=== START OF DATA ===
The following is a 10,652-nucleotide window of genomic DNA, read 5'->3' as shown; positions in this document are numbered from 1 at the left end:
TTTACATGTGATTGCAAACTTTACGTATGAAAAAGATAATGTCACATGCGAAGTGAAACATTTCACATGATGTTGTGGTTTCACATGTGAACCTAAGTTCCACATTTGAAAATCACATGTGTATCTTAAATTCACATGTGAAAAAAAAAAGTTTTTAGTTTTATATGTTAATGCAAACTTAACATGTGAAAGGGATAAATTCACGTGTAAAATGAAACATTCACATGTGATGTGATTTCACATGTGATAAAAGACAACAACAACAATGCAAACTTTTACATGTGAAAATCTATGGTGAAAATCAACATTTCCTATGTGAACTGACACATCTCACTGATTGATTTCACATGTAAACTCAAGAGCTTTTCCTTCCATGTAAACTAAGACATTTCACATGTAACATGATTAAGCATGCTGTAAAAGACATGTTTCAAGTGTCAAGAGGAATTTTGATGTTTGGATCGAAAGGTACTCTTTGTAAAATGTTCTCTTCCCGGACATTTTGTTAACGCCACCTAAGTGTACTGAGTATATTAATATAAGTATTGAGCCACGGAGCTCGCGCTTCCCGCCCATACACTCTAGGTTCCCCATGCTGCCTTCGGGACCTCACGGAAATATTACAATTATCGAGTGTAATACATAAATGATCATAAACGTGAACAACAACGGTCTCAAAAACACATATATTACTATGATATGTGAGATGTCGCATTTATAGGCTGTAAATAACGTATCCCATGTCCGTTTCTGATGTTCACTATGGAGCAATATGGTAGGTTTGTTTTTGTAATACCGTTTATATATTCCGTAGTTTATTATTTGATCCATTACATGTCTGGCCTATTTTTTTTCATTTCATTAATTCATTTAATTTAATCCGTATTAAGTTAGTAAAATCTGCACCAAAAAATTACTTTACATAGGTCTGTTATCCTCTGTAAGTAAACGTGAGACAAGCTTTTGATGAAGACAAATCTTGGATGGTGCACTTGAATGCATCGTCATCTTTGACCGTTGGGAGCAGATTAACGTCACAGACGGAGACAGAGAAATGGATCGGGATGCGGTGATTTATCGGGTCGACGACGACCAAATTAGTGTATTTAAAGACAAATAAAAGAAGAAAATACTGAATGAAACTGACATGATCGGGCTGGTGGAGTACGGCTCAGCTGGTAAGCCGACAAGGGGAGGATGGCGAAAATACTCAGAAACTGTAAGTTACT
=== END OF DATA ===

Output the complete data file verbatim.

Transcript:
The following is a 10,652-nucleotide window of genomic DNA, read 5'->3' as shown; positions in this document are numbered from 1 at the left end:
TTTACATGTGATTGCAAACTTTACGTATGAAAAAGATAATGTCACATGCGAAGTGAAACATTTCACATGATGTTGTGGTTTCACATGTGAACCTAAGTTCCACATTTGAAAATCACATGTGTATCTTAAATTCACATGTGAAAAAAAAAAGTTTTTAGTTTTATATGTTAATGCAAACTTAACATGTGAAAGGGATAAATTCACGTGTAAAATGAAACATTCACATGTGATGTGATTTCACATGTGATAAAAGACAACAACAACAATGCAAACTTTTACATGTGAAAATCTATGGTGAAAATCAACATTTCCTATGTGAACTGACACATCTCACTGATTGATTTCACATGTAAACTCAAGAGCTTTTCCTTCCATGTAAACTAAGACATTTCACATGTAACATGATTAAGCATGCTGTAAAAGACATGTTTCAAGTGTCAAGAGGAATTTTGATGTTTGGATCGAAAGGTACTCTTTGTAAAATGTTCTCTTCCCGGACATTTTGTTAACGCCACCTAAGTGTACTGAGTATATTAATATAAGTATTGAGCCACGGAGCTCGCGCTTCCCGCCCATACACTCTAGGTTCCCCATGCTGCCTTCGGGACCTCACGGAAATATTACAATTATCGAGTGTAATACATAAATGATCATAAACGTGAACAACAACGGTCTCAAAAACACATATATTACTATGATATGTGAGATGTCGCATTTATAGGCTGTAAATAACGTATCCCATGTCCGTTTCTGATGTTCACTATGGAGCAATATGGTAGGTTTGTTTTTGTAATACCGTTTATATATTCCGTAGTTTATTATTTGATCCATTACATGTCTGGCCTATTTTTTTTCATTTCATTAATTCATTTAATTTAATCCGTATTAAGTTAGTAAAATCTGCACCAAAAAATTACTTTACATAGGTCTGTTATCCTCTGTAAGTAAACGTGAGACAAGCTTTTGATGAAGACAAATCTTGGATGGTGCACTTGAATGCATCGTCATCTTTGACCGTTGGGAGCAGATTAACGTCACAGACGGAGACAGAGAAATGGATCGGGATGCGGTGATTTATCGGGTCGACGACGACCAAATTAGTGTATTTAAAGACAAATAAAAGAAGAAAATACTGAATGAAACTGACATGATCGGGCTGGTGGAGTACGGCTCAGCTGGTAAGCCGACAAGGGGAGGATGGCGAAAATACTCAGAAACTGTAAGTTACT